Recent work argues convincingly that this system is not "the pleasure center" but rather a system for generalized motivational arousal and for reward prediction/sensitization, what Jaak Panksepp has called a generalized expectancy or SEEKING system. There is a ton of other work underlining that this mesolimbic dopamine system is not particularly involved in the pleasure of consummation of rewards (that requires more opioid systems in the brain - see excellent work by Kent Berridge), but it is absolutely required for the SEEKING of rewards, and probably also for the avoidance of punishments (what one might conceptualize as 'the seeking of safety'). James Olds made a huge contribution, no question about that, but I do not believe that the current presentation of his findings (that this electrical brain stimulation work found "the pleasure center" for the brain is accurate. This equation of the mesolimbic dopamine system with the sum total of pleasures in the brain is recurrent in the popular media, and is frankly unsupported.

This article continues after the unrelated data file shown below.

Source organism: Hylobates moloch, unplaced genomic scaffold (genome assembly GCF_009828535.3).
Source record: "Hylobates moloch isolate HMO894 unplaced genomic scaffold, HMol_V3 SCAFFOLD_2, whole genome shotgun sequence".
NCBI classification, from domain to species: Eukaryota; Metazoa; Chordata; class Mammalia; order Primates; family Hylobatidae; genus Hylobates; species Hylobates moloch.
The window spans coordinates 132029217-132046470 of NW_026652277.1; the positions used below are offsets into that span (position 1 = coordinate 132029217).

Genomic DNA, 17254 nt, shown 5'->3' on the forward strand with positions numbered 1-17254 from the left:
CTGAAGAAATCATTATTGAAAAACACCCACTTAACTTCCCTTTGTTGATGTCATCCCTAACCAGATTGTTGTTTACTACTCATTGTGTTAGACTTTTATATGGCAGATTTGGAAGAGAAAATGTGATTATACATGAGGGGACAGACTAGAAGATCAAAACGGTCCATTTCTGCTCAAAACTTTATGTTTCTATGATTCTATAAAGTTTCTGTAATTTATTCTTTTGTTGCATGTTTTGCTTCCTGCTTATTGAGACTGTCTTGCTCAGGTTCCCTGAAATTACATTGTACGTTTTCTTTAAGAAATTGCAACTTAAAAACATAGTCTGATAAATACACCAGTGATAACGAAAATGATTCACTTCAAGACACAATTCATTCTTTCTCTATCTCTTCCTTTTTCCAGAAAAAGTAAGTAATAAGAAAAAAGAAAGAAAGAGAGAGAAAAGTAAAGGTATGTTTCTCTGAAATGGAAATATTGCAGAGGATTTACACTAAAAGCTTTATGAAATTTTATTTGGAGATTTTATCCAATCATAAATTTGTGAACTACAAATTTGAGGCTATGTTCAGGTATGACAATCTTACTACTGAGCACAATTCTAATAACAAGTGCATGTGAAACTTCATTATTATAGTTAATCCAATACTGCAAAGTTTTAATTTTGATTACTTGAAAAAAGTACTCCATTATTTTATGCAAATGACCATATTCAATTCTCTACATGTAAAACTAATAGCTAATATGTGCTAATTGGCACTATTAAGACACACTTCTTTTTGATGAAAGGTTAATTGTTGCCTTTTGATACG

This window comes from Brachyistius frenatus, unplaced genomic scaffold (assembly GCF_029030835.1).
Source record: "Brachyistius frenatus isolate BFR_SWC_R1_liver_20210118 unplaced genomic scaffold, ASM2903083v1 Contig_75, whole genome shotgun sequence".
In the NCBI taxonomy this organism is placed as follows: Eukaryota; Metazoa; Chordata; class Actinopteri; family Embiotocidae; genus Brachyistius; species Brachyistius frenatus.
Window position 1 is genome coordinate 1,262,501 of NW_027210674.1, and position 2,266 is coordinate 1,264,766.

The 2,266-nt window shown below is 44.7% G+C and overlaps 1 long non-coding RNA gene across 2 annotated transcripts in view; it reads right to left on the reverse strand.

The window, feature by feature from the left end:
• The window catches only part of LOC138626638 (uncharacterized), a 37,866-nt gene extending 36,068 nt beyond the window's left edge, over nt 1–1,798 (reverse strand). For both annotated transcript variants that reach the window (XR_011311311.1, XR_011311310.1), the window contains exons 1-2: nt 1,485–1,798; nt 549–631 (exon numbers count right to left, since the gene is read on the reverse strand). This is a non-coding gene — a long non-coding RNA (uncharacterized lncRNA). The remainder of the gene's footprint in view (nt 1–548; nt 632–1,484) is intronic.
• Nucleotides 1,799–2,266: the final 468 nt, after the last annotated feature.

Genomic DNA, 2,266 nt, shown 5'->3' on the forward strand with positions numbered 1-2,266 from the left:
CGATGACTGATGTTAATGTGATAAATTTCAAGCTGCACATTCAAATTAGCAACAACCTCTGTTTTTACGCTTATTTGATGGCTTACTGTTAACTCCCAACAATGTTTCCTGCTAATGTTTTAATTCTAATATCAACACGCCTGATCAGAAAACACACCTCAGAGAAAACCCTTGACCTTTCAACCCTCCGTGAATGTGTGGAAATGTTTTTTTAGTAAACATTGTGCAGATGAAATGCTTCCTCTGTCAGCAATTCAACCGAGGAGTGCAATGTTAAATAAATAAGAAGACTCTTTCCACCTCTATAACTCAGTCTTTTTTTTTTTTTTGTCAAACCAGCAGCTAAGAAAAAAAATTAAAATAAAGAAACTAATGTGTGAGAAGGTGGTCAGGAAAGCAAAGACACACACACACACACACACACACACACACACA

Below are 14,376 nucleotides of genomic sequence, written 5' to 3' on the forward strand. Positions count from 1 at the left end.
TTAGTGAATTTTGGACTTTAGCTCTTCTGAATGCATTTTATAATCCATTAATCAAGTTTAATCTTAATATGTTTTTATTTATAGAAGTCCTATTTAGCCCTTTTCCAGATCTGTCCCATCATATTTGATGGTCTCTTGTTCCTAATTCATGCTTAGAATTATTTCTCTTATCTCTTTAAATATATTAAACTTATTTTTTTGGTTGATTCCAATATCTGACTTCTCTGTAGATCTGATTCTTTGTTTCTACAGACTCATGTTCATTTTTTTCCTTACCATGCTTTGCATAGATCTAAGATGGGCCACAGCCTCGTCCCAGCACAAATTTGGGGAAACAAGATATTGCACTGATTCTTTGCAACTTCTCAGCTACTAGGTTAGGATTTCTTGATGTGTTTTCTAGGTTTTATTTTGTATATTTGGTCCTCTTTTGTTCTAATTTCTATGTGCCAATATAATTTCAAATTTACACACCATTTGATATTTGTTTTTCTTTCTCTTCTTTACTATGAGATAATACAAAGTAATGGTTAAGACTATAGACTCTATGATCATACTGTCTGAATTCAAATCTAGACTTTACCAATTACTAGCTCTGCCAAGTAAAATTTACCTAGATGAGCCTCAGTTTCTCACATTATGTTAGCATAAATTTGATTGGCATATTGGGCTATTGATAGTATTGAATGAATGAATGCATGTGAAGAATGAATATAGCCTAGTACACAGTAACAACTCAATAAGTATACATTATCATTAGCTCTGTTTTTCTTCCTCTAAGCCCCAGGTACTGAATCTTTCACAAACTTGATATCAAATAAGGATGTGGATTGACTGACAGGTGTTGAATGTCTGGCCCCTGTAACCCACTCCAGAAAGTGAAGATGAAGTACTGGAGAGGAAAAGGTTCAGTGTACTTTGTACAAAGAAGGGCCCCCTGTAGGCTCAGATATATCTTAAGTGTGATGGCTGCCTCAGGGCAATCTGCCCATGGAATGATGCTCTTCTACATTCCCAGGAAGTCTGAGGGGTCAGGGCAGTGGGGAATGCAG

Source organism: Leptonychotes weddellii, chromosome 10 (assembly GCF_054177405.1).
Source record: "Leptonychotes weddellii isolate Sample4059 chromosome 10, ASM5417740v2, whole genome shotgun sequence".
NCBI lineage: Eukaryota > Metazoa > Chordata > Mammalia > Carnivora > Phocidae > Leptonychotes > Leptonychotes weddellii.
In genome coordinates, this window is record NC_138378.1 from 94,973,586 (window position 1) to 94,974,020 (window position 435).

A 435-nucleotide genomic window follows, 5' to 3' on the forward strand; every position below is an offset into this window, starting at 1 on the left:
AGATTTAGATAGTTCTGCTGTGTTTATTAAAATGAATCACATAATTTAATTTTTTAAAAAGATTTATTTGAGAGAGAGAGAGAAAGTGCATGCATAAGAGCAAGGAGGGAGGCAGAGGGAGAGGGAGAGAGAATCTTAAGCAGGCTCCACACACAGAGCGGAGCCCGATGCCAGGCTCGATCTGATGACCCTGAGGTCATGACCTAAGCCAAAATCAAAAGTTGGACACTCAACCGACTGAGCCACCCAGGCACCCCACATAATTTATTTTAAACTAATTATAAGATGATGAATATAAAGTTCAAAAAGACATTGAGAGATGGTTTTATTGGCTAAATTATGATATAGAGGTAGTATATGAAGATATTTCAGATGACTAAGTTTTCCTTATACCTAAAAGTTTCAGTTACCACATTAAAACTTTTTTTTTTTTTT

For the most thorough, detailed and erudite review of this subject as of this date, I would consult the following reference: Alcaro, A., Huber, R. & Panksepp, J. (2007). Behavioral functions of the mesolimbic dopaminergic system: An affective neuroethological perspective. Brain Research Reviews, 56, 283-321. this review offers a unifying hypothesis linking together addiction, brain self stimulation work, and tons of research on motivation, into a unifying hypothesis. Unfortunately this simplistic equation of the mesolimbic dopamine system with pleasure in the brain continues to be one of the most widely quoted misrepresentations of basic neuroscience available anywhere. One would only hope that the Wikipedia entry on this does better justice to the neuroscience. Olds clearly deserves considerable credit, but he should get credit for the interpretation of his work that makes the most scientific sense.

208.105.164.62 (talk) 16:54, 23 June 2009 (UTC)DFWatt, Harvard Medical School

You raise very good points and I'm fine with edits to the article that reflect the notion that the idea of a center in the brain is overly simplistic (distributed systems) and reflects the more complex perspective of Alcaro et al. And I'm appreciative for the kind comments about my Dad. He would appreciate your caveats actually.

Cheers, Jim —Preceding unsigned comment added by Jlolds (talkcontribs) 18:46, 15 July 2009 (UTC)